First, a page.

Photo credit: Jason Gallant | Flickr
With a worldwide reputation as a leading marine science centre, the Vancouver Aquarium was the country’s first public aquarium when it opened in 1956, and is Canada’s largest. It is home to more than 70,000 animals, more than 60,000 children take advantage of its school programs each year, and each year it welcomes more than 1 million visitors from around the world. The numbers are impressive, but it’s the actual wildlife — the whales, otters, snakes, dolphins and more — that amaze the hundreds of thousands who pass through the door of the aquarium each year, which is situated in the middle of Stanley Park just on the outskirts of downtown Vancouver.
The permanent marine animal displays are as diverse as the ocean itself. In the Amazon gallery, creatures slither, swim and splash around. Another features 22 species of frogs, toads and salamanders in the Frogs Forever? exhibit, which talks about the extinction facing many of the amphibian species. There are also exhibits focusing on butterflies, belugas, Artic creatures, tropical waters, dolphins, otters, seals, the British Columbia coast and more. The aquarium focuses heavily on species native to the Pacific Northwest. Yup, if it swims or lives in an ocean, lake, river or stream, there’s a good chance the Vancouver Aquarium has an informative display around it.
Train with the Animals
The aquarium is more than a place to just see marine wildlife. Through its Animal Encounters program, visitors can touch, train, feed and even play with beluga whales, dolphins, sea turtles, sea lions and sea otters. The daily programs (reservations recommended) last an hour or longer and are led by professional trainers. Packages can include action photography of your group and tons of educational and conservational information.
Marine Life in 4-D
Visiting an IMAX theatre is one thing, but the Vancouver Aquarium’s 4D Experience takes it a step further — the fourth dimension being the addition of sensory effects such as mist, scents, lighting and wind. These are coupled with a state-of-the-art theatre system that displays some of the best nature documentaries and films in the world, including the Planet Earth series.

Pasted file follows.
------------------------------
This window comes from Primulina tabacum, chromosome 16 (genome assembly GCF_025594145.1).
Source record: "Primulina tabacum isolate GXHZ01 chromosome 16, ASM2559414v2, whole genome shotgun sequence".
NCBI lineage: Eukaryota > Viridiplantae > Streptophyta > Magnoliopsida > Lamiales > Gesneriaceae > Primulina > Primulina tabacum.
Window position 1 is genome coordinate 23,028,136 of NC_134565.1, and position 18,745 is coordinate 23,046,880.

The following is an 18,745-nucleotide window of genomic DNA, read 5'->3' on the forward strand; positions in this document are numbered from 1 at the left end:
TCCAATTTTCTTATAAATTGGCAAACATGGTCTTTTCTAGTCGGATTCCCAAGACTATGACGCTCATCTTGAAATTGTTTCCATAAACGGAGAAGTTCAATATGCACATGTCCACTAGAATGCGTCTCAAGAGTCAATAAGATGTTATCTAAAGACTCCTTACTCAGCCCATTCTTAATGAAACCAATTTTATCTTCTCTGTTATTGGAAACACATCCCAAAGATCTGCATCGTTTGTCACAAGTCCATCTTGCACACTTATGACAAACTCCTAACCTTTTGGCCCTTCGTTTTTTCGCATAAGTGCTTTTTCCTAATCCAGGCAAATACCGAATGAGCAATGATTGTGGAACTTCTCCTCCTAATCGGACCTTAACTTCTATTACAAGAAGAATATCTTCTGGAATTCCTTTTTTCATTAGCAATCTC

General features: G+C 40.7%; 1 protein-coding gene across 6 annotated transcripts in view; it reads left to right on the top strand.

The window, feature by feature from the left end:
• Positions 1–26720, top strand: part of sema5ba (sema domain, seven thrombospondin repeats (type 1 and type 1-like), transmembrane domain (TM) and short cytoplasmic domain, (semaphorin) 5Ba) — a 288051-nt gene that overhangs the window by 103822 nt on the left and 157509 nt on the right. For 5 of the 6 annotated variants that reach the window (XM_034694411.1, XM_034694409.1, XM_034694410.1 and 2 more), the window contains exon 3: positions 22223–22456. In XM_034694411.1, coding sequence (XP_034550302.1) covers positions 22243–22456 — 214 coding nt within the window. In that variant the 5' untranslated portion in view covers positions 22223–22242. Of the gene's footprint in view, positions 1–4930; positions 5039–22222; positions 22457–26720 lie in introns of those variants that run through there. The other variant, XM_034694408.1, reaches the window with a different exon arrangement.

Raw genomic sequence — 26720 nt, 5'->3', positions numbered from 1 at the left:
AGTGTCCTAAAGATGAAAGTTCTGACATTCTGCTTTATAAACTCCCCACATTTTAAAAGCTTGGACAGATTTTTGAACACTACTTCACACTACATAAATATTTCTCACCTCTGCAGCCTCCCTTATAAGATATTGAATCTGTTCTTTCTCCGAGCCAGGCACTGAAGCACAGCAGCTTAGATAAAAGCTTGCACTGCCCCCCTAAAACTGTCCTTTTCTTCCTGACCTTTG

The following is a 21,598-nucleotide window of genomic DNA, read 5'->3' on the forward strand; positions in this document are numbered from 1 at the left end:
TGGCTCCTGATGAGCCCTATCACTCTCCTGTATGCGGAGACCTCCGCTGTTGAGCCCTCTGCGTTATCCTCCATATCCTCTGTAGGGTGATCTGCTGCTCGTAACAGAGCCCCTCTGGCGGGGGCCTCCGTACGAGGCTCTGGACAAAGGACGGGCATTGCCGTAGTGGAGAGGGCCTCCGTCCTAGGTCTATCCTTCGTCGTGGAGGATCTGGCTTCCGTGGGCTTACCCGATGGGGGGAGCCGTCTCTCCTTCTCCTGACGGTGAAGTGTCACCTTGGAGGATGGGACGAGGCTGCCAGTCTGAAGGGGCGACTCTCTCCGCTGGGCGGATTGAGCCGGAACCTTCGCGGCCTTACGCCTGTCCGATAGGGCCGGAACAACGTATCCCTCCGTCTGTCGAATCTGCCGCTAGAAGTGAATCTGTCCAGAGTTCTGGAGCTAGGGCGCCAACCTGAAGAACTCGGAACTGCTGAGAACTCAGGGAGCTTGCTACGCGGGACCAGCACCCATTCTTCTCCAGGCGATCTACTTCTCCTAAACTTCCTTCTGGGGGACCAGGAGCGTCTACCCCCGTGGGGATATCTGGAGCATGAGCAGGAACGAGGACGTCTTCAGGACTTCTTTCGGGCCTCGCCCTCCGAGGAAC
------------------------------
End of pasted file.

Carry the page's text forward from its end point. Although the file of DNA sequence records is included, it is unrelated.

Shows and Events
Throughout the year, the marine life housed in the Aquarium comes to life in the form of entertaining and educational shows that include the popular dolphin and beluga demonstrations, feedings, reef shark performances, and talks that focus on habitats, conservation and more. The various shows are generally scheduled every 45 minutes, and the aquarium also features special events regularly.
Since opening in 1956, the Vancouver Aquarium has not only been a leader in aquatic sciences, but it has also tripled in size thanks to a massive expansion in 1967. Over the years, its research and conservation programs have been ground-breaking. It was the first facility in the world to study a killer whale (1964), its researchers discovered a new species of shrimp in the Gulf Islands (1997) and it became the first aquarium in the world to make a commitment to no longer capture cetaceans from the wild for display (1996). It’s been a primary source of research, conservation and education since opening to the world and region.
The aquarium is all about teaching, whether it be to an out-of-town visitor just in from a walk around the Seawall or a classroom full of children at a local elementary school. It offers numerous school lessons and visit options, student sleepovers, teacher resources for the classroom and even programs offered in French.
Research and Ocean Wise
What good is an aquarium if it serves as a lesson in history rather than one that keeps its finger on the pulse of what’s happening in the world’s waterways? With serious over-fishing problems in all corners of the world and the threat of mass extinction of various species at the hands of climate change, the Vancouver Aquarium is taking action and serving as a leader in research and conservation. Through research that focuses on marine mammals, sea lions, the Howe Sound and marine protection areas; creative programs such as Adopt a Whale; and toll-free numbers to report wildlife sightings, it has been on the cutting edge of conservation since opening. It also created Ocean Wise, a movement that certifies sustainably harvested seafood so consumers can order off a restaurant menu without concern.